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Cliff Wachtel, CPA, is currently the Chief Analyst of, a leading binary options broker, and Director of Market Research, New Media and Training for, a fast growing forex and CFD broker. He is also the author of The Sensible Guide To Forex, and publisher of... More
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  • The Week Ahead Quick View March 1st -5th : PIIGS, EU Already Beyond Help? 4 comments
    Feb 28, 2010 9:45 AM

    The following is an abridged version for a quick review/preview of markets for the coming week. See  The Week Ahead March 1st  -5th : Beware These Likely Market Movers for details




     S&P 500     01 FEB 27

    The Prior Week


    Little changed as markets grope for direction from the forces discussed below.

    The EU debt crisis remains the overwhelmingly big story- Greek bond fiasco may signal PIIGS already beyond help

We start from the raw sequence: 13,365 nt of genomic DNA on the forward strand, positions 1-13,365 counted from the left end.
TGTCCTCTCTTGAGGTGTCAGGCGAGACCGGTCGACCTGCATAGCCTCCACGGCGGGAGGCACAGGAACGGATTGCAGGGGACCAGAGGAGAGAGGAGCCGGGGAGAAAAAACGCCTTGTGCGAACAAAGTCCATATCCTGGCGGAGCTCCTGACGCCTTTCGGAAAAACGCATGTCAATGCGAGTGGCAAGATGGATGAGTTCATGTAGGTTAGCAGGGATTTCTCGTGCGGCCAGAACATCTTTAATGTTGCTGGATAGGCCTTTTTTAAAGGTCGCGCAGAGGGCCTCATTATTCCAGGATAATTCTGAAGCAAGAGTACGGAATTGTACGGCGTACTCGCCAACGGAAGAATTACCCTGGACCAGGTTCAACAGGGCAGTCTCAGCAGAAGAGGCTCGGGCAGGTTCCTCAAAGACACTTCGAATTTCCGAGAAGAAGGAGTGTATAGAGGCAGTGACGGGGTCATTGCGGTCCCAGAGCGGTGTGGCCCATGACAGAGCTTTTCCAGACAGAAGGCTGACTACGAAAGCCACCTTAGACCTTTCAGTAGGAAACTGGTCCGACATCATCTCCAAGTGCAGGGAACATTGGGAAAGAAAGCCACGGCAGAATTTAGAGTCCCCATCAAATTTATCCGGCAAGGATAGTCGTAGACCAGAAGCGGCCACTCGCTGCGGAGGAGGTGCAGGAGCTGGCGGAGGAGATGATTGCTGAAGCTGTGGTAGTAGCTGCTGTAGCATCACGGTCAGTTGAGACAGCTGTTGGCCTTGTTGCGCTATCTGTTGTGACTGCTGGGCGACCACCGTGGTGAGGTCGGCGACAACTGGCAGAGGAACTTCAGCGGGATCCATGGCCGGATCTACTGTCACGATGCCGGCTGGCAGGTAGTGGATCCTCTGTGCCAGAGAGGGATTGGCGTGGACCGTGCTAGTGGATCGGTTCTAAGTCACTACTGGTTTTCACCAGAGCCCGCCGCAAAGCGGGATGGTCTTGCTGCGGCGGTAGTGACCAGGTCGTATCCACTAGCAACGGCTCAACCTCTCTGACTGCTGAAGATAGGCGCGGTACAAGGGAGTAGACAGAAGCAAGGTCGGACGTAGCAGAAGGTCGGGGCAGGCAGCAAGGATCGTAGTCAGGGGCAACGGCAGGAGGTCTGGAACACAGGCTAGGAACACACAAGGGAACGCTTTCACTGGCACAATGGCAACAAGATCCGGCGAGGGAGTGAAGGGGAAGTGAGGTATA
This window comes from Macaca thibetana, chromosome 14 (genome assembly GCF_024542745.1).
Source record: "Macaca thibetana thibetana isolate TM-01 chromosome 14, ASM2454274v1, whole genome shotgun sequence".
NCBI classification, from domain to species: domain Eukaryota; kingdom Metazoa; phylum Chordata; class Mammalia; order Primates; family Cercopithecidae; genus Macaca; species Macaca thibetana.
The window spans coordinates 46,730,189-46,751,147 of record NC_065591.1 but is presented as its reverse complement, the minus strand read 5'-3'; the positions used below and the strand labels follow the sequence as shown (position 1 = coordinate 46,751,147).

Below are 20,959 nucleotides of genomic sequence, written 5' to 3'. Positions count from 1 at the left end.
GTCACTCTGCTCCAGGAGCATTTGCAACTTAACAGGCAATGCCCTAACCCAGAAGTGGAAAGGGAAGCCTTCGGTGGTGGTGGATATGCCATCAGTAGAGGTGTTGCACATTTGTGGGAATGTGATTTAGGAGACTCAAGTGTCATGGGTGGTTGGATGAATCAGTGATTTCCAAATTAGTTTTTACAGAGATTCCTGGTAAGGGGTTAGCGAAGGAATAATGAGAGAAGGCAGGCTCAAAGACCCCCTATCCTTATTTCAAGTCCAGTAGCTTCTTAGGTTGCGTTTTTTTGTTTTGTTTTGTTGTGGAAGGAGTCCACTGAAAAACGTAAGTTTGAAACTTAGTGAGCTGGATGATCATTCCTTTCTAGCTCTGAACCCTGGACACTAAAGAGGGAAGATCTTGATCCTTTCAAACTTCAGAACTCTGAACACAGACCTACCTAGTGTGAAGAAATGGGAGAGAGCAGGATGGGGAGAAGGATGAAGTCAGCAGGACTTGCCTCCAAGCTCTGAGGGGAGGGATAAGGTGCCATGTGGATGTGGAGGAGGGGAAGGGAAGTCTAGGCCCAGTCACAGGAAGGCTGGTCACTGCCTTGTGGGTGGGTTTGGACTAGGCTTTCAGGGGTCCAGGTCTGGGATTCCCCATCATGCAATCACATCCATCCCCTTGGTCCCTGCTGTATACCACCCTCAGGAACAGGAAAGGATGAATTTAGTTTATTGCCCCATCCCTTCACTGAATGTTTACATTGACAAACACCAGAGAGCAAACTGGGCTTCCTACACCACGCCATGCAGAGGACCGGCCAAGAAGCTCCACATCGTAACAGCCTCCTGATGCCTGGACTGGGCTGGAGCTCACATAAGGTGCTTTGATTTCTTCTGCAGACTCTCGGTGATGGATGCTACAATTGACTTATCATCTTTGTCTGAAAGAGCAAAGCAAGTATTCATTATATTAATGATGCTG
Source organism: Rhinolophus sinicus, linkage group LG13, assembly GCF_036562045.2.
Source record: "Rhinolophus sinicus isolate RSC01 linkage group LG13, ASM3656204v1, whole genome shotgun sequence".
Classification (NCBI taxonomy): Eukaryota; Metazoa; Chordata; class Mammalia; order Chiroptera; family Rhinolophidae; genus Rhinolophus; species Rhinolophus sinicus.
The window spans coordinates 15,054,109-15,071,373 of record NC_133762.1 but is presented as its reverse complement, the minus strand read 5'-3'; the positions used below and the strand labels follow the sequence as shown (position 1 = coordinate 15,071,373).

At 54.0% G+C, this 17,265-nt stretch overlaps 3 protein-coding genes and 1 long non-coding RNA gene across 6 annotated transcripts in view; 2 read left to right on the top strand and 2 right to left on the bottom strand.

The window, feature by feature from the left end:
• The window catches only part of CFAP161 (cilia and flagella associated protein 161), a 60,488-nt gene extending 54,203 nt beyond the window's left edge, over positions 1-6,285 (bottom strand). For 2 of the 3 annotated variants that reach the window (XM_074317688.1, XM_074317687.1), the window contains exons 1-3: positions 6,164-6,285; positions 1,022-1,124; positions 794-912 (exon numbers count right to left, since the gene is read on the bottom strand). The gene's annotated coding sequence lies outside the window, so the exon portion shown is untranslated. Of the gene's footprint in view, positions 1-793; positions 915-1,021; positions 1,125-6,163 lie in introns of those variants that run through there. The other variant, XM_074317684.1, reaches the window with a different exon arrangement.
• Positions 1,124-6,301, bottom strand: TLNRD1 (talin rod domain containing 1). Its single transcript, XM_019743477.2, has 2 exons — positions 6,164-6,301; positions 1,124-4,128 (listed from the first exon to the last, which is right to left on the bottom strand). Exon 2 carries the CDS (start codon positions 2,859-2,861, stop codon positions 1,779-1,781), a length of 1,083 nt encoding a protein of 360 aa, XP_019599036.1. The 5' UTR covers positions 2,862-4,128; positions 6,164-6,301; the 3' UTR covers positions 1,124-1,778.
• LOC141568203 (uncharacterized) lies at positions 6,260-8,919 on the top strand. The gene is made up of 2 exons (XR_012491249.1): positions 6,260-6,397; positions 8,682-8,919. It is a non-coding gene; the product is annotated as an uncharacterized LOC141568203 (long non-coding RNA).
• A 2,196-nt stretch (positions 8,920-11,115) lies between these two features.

Still no concrete plan from the EU, as Northern Europe leaders are reluctant to commit political suicide, with their voters in no mood to pay for Greek mismanagement, lying, corruption, and tax dodging. Greece is virtually certain to default within a month without help.


    The alternative to a bailout may be worse. However, it may also be unavoidable anyway. Even if Greece could be bailed out for now, could Italy and Spain, with their much larger debt loads? Once one of the PIIGS block defaults, the others are likely to be shut out of bond markets, which will seek compensation for risk at rates too high for the PIIGS to afford.

    Is the real plan is to arrange for ‘orderly’ default, simply because it is likely inevitable?